Tristen on Bob Dylan, Tori Amos and her life soundtrack

She’s a synth-pop alt country queen in search of even more adjectives.

Tristen Gaspadarek, who records and tours under her first name, is equal parts Paul McCartney, Tori Amos and Henry Rollins. In her short career, the songstress has crafted hooky, soaring songs (“No One’s Gonna Know,” “Baby Drugs”) that have garnered a loyal following and raves from outlets such as Rolling Stone, Spin, NPR and Vogue.

Currently touring under her second album, “C A V E S,” the follow-up to her 2011 critically-acclaimed “Charlatans at the Garden Gate,” Tristen took time to talk to the Big Questions.

Tristen grew up in south suburban Lansing, attended DePaul University and cut her teeth playing gigs at the Abbey Pub. She’s since packed her bags for Nashville, where she lives with her lead guitarist and husband Buddy Hughen.

In the excerpt below, Tristen talks about her songwriting process, her influences and being married on the road. To hear the whole interview and Tristen’s songs—as well as samples from her life soundtrack— listen to the Big Questions podcast on iTunes, SoundCloud and YouTube.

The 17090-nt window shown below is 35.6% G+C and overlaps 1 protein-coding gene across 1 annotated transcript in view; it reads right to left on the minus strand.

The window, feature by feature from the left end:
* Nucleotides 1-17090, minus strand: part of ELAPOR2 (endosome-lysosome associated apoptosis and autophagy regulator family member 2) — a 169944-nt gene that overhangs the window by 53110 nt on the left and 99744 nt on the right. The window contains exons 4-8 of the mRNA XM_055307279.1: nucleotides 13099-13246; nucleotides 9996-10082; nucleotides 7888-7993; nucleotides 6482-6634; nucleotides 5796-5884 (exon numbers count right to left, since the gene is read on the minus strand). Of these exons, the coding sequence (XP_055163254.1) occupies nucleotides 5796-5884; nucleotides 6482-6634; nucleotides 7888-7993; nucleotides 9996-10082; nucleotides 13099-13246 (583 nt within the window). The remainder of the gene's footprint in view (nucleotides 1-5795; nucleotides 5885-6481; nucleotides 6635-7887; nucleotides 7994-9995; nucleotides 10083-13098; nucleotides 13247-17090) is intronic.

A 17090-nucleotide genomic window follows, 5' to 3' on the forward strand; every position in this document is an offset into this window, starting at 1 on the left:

On the people in her songs:
They’re composites of people and relationships. It’s not really about one specific person. “Baby Drugs” is about a specific person, but it wasn’t my relationship. No, I get a lot out of my friends’ relationships. A lot.

On being touring with your husband:
It’s perfect. There’s nothing more sexy than a guy who’s really in his prime, creatively, in a band. I mean that is hot. That’s the dream. There is no conflict. You get to see the world together. It’s amazing.

On co-writing songs:
The reason I did it is because I wanted to get involved in my community a little bit more. Co-writing is about getting in a room, and creating an environment where everyone feels comfortable enough to share their ideas and comfortable enough to say when they don’t like something.

On the psychology of music:
I went to DePaul University for relational group and organizational theories of communication. I am really into talking love — the kind of conversation a group of girls will have about their relationships when they’re really good friends.

Tristen’s influences:
In seventh and eighth grade, No Doubt’s record “Tragic Kingdom” was very influential, I have to say. Tori Amos’ song “Jackie’s Strength” — that song is amazing. That record is amazing.

And then we have [Bob] Dylan, that was very much a college discovery and life-altering experience. And Bowie. Everybody listens to Ziggy Stardust in college, I think.

Then I moved to Nashville. I was really into Tom Petty. I got into really traditional country music, so I was obsessed with Wanda Jackson and Skeeter Davis and Loretta Lynn. On Wanda Jackson’s last record, I sang on back up.

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